Asked at Tuesday’s press conference whether he showed a lack of leadership, Ige said: “We are definitely committed to providing a warning to the public of impending natural or manmade disasters.”
      “We already made the changes required to assure that it never happens again,” the governor added.

      Chaos on January 13

      About 8:06 a.m. on January 13, one employee initiated the ballistic missile alert drill around the time of a shift change at the emergency operation center. The words “exercise, exercise, exercise” were uttered, which is the normal procedure for such drills, an incident timeline said.
      The fired employee later incorrectly activated the “real-world” alert code.
      Alert messages appeared on the cell phones of agency employees, setting off a series of phone calls to the operations center.
      “There is no ballistic missile threat to Hawaii — this is a drill,” one employee at the center later broadcast to counties on a warning system, according to the timeline.
      At one point, one employee directed the fired employee to send out the cancel message on the alert system. But the fired employee “just sat there and didn’t respond,” the timeline said. Another employee seized the fired employee’s mouse and sent out a cancellation message.
      “At no point did Employee 1 assist in the process.”
      News media were contacted and the state agency reached out to local, state and federal officials. It also tweeted that there was no missile threat.
      About 8:45 a.m. — 38 minutes after the false alert went out — a message was posted through the emergency alert system on local television, radio and audio broadcasts, and a television crawler banner. The message said: “False Alert. There is no missile threat to Hawaii.”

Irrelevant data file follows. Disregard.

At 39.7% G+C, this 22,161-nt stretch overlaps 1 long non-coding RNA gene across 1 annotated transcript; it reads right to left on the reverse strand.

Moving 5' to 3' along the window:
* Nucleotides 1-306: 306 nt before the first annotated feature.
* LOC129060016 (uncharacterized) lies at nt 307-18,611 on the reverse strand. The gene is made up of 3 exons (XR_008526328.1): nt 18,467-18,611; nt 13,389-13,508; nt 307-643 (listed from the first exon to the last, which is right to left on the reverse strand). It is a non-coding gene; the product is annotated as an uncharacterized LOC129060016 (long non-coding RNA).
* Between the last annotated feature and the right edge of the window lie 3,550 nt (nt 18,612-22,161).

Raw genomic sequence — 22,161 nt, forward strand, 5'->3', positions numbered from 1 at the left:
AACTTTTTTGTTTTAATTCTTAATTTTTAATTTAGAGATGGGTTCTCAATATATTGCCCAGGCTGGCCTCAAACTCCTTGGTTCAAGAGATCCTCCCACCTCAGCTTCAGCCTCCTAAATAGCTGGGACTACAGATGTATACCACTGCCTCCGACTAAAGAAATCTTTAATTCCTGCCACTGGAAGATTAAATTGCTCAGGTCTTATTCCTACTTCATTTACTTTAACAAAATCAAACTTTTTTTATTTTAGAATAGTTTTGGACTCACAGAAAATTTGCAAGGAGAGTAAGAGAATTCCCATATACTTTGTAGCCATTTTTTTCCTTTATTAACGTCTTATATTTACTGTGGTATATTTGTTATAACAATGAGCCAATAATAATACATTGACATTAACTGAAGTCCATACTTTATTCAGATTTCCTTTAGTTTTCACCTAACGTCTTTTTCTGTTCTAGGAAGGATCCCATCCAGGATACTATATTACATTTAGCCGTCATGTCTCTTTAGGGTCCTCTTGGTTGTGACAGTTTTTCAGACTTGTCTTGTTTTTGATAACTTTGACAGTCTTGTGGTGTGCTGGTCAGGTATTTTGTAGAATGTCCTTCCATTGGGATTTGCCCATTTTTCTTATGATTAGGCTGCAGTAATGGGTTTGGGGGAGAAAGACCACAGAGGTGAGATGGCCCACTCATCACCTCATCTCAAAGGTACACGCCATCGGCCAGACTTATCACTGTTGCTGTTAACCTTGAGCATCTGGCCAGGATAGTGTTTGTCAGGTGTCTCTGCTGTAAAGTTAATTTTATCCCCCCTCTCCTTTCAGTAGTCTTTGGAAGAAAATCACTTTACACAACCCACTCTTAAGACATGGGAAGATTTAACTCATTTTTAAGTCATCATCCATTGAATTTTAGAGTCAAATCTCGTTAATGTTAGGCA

FCC’ Hawaii didn’t have ‘reasonable safeguards’

      There were two “troubling things” in the FCC preliminary findings, Pai said.
      The state “didn’t have reasonable safeguards in place to prevent human error from resulting in the tranmission of a false alert,” the statement said. The second main problem, Pai said, was there was no plan of action if a false alert went out.

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      Veteran who served two tours in Afghanistan could be deported

      (CNN)Miguel Perez Jr. discovered that two tours of duty in Afghanistan with the US Army and an accompanying case of PTSD are no shield from US immigration laws.

      There are serious factors working against Perez: He was convicted on a felony drug charge and discharged from the Army for drug use; military service is no guarantee of citizenship; and he never applied for citizenship, despite being eligible to apply in 1994.
      He said he fears deportation would do more than separate him from his family in the United States, including his two children born here. He thinks it could kill him.